4) Moral Austerity/Perfectionism: “In keeping with their strict interpretation of [what it means to be a true believer], the fundamentalists reject the easy path in their social, sexual, and political activities. They manifest rigid discipline, an austere lifestyle and readiness to struggle and sacrifice.”
5) Conformity/Authoritarianism: “The fundamentalist pledges absolute obedience to [God], the Prophet, and to the charismatic leader of the movement…His behavior is conditioned by strict conformity to group norms as promulgated by the leader.”
“New Religious Movements”
The psychological attraction among many “true believers” to authoritarianism and conformism (albeit a conformism stridently posing as heroic rebellion) includes a desire for rigidly prescribed codes of thought as well as behavior. These can in fact be simultaneously healthy and dysfunctional in highly ambiguous ways.
For example, a 2007 study (“Feeling Good, but Lacking Autonomy”) describes New Religious Movements as typically small and marginal groups that provide “simple, clear, quick, and easy answers to religious and existential questions people have about the important issues of life.” They tend to emphasize a high interdependence between “beliefs, ideas, practices, norms and everyday rules.” They “underline the absolute character of their truth, and the non-negotiable character of their ideas, beliefs, and practices.” Their worldview is also “heavily dualistic in that they classify everything (groups, persons, ideas, practices) into good and evil”. Members of the in-group are “perceived as good whereas the ‘external’ world is perceived as bad.”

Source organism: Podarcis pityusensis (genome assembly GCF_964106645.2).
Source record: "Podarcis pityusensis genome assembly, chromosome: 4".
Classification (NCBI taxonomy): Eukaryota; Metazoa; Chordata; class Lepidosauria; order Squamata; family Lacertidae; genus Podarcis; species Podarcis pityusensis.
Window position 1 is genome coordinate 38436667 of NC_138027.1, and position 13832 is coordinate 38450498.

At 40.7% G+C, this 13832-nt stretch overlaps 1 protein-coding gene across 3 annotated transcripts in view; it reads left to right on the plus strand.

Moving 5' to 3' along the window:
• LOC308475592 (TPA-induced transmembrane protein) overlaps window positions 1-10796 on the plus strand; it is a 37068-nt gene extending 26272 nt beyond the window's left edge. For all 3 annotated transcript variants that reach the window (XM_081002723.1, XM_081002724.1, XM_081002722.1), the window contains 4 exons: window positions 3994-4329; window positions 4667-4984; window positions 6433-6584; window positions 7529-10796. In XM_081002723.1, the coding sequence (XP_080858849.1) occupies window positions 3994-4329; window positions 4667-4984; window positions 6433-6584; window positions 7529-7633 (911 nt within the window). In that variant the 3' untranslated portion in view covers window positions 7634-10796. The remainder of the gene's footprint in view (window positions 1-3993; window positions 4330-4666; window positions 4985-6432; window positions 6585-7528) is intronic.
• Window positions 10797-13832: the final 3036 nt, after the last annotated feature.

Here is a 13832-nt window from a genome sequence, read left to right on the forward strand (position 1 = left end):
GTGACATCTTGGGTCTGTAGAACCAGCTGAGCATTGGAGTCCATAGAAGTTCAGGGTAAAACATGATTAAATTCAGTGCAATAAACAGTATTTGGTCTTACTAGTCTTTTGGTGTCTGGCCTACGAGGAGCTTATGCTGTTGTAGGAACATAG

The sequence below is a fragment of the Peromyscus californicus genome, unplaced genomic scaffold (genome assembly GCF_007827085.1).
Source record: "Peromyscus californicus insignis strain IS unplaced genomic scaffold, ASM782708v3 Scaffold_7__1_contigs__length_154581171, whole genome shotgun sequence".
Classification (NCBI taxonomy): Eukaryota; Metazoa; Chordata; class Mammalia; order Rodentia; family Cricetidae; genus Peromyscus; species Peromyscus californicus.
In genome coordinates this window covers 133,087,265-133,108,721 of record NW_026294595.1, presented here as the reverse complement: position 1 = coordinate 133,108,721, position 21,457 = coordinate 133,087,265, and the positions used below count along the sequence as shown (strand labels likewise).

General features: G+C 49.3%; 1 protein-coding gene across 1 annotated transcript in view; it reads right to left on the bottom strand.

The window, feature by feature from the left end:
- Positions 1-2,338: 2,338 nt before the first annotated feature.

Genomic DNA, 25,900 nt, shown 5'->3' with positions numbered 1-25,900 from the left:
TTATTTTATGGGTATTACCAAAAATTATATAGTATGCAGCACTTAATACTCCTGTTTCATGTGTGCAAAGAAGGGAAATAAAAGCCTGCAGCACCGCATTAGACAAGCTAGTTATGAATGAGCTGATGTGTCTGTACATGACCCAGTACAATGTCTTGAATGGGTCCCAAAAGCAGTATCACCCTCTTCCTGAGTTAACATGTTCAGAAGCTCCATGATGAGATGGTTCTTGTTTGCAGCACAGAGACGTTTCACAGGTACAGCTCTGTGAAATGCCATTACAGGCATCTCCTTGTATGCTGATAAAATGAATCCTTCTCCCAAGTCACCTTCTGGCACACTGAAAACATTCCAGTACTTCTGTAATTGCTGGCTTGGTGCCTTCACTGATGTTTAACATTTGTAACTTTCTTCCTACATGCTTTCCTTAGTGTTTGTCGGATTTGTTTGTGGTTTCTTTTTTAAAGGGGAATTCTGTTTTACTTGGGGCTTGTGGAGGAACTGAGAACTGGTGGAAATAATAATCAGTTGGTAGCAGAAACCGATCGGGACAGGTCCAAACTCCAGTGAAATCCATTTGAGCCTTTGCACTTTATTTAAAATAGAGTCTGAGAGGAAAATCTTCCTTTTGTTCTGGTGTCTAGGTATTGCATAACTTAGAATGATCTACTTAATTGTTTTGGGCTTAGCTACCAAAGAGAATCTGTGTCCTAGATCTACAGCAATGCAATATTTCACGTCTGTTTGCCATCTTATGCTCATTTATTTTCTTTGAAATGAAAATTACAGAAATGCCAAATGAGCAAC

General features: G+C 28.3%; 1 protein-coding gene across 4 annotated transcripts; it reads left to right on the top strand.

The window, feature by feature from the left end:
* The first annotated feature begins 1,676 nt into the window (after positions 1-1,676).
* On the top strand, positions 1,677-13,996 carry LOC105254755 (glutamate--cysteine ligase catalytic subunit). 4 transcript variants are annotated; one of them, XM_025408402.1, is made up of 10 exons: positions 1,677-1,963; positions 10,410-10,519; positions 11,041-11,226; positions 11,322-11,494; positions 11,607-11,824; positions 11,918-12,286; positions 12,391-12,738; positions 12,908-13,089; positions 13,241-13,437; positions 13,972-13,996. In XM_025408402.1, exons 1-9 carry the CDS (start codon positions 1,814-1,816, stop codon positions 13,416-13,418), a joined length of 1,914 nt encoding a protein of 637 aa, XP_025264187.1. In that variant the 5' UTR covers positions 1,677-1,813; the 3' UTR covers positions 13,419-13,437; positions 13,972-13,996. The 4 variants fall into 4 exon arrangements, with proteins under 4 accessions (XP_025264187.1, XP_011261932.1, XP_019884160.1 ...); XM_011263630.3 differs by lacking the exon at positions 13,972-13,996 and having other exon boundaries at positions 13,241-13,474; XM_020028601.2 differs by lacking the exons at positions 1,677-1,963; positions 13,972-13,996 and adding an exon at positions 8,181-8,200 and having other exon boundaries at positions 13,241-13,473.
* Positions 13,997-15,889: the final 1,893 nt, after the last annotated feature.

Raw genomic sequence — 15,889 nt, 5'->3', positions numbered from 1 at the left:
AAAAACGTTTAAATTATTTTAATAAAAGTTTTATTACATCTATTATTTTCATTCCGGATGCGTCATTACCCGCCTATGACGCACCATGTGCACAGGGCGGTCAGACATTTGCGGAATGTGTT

The study found that entering into one of these movements, whether Catholic or Protestant, had many positive psychological and social outcomes. It promoted health, lowered stress, led to declines in drug use, improved interpersonal relations, and increased support networks. At the same time, joining a New Religious Movement had highly negative psychological effects that we might conclude outweigh these benefits.
The kinds of people who are attracted to New Religious Movements to begin with “are rigid on religious and socio-moral issues, submissive and conformist.” This creates an insidious feedback loop: the organizations draw in people with especially rigid psychologies and emotional insecurities, and once in the group these individuals then strive to make sure that the organization remains highly rigid and authoritarian in all of its beliefs and practices.
These established psychological studies have important implications for Adventist belief and practice in many areas. I will simply highlight their importance as I see it for one: Adventist education.